Intracellular chemiluminescence activates targeted photodynamic destruction of leukaemic cells

R. Laptev, M. Nisnevitch, G. Siboni, Z. Malik, M. A. Firer

Research output: Contribution to journalArticlepeer-review

57 Scopus citations


Photodynamic therapy (PDT) involves a two-stage process. A light-absorbing photosensitiser (Ps) is endocytosed and then stimulated by light, inducing transfer of energy to a cytoplasmic acceptor molecule and the generation of reactive oxygen species that initiate damage to cellular membrane components and cytolysis. The expanded use of PDT in the clinic is hindered by the lack of Ps target-cell specificity and the limited tissue penetration by external light radiation. This study demonstrates that bioconjugates composed of transferrin and haematoporphyrin (Tf-Hp), significantly improve the specificity and efficiency of PDT for erythroleukemic cells by a factor of almost seven-fold. Fluorescence microscopy showed that the conjugates accumulate in intracellular vesicles whereas free Hp was mostly membrane bound. Experiments with cells deliberately exposed to Tf-Hp at <LD100 doses showed that surviving cells did not develop resistance to subsequent treatments with the conjugate. Furthermore, we show that the compound luminol induces intracellular chemiluminescence. This strategy was then used to obviate the use of external radiation for Ps activation by incubating the cells with luminol either before or together with Tf-Hp. This novel chemical means of PDT activation induced cytotoxicity in 95% of cells. These combined approaches provide an opportunity to develop broader and more effective applications of PDT.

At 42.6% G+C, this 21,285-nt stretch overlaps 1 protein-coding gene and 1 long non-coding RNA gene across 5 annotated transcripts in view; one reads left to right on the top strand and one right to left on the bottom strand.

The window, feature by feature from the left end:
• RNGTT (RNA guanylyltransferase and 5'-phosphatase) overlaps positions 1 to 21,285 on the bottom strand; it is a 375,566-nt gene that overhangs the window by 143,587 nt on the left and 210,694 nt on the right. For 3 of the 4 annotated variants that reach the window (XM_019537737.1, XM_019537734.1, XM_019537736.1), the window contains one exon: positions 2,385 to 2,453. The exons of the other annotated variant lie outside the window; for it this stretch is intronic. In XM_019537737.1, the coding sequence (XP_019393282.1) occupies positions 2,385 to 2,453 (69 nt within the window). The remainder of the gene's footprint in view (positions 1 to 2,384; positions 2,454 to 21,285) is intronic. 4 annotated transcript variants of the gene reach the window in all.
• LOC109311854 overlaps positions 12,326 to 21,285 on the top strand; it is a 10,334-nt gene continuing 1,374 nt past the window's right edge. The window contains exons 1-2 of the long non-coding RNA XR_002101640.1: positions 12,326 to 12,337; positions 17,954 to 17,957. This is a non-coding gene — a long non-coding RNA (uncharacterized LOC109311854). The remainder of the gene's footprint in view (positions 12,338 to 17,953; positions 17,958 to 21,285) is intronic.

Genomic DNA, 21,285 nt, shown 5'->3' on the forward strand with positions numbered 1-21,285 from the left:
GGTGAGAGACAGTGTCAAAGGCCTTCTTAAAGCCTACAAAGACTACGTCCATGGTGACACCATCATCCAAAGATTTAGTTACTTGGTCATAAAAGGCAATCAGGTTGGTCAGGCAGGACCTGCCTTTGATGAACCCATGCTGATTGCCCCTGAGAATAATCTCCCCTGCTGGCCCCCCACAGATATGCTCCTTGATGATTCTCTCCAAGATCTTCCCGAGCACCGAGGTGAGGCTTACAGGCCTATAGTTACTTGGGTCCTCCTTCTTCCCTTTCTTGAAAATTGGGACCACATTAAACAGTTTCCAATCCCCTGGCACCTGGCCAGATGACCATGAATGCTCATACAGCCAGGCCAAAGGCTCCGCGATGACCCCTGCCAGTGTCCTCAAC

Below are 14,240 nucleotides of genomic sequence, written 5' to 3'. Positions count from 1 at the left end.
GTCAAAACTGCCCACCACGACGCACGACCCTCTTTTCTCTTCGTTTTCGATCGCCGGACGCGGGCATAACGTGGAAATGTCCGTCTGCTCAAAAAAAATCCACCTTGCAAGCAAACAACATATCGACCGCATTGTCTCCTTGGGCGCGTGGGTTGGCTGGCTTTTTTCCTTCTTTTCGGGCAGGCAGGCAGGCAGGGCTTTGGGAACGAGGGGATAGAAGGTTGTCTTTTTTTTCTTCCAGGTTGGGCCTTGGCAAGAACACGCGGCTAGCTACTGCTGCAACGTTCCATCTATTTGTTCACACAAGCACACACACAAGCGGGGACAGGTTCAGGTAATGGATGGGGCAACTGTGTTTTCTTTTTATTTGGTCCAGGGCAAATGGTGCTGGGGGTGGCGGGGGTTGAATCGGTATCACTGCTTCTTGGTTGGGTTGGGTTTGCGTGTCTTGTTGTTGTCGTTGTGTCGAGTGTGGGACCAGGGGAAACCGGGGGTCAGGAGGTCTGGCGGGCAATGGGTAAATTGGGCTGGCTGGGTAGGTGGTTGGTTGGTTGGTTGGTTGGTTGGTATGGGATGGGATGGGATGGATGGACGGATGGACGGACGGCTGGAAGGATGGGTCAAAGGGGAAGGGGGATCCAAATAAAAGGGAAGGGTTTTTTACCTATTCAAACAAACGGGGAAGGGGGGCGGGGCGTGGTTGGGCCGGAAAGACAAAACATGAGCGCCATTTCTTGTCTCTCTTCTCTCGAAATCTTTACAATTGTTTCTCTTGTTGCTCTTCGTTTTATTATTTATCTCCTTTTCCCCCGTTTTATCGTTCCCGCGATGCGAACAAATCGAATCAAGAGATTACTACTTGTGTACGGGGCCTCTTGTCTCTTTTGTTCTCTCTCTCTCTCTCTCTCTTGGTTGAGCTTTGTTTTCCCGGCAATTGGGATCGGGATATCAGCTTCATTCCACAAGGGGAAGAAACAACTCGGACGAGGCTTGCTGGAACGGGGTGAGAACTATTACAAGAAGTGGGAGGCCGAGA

Original languageEnglish
Pages (from-to)189-196
Number of pages8
JournalBritish Journal of Cancer
Issue number2
StatePublished - 17 Jul 2006


  • Intracellular activation
  • Luminol
  • Photodynamic therapy
  • Targeted drug delivery
  • Transferrin


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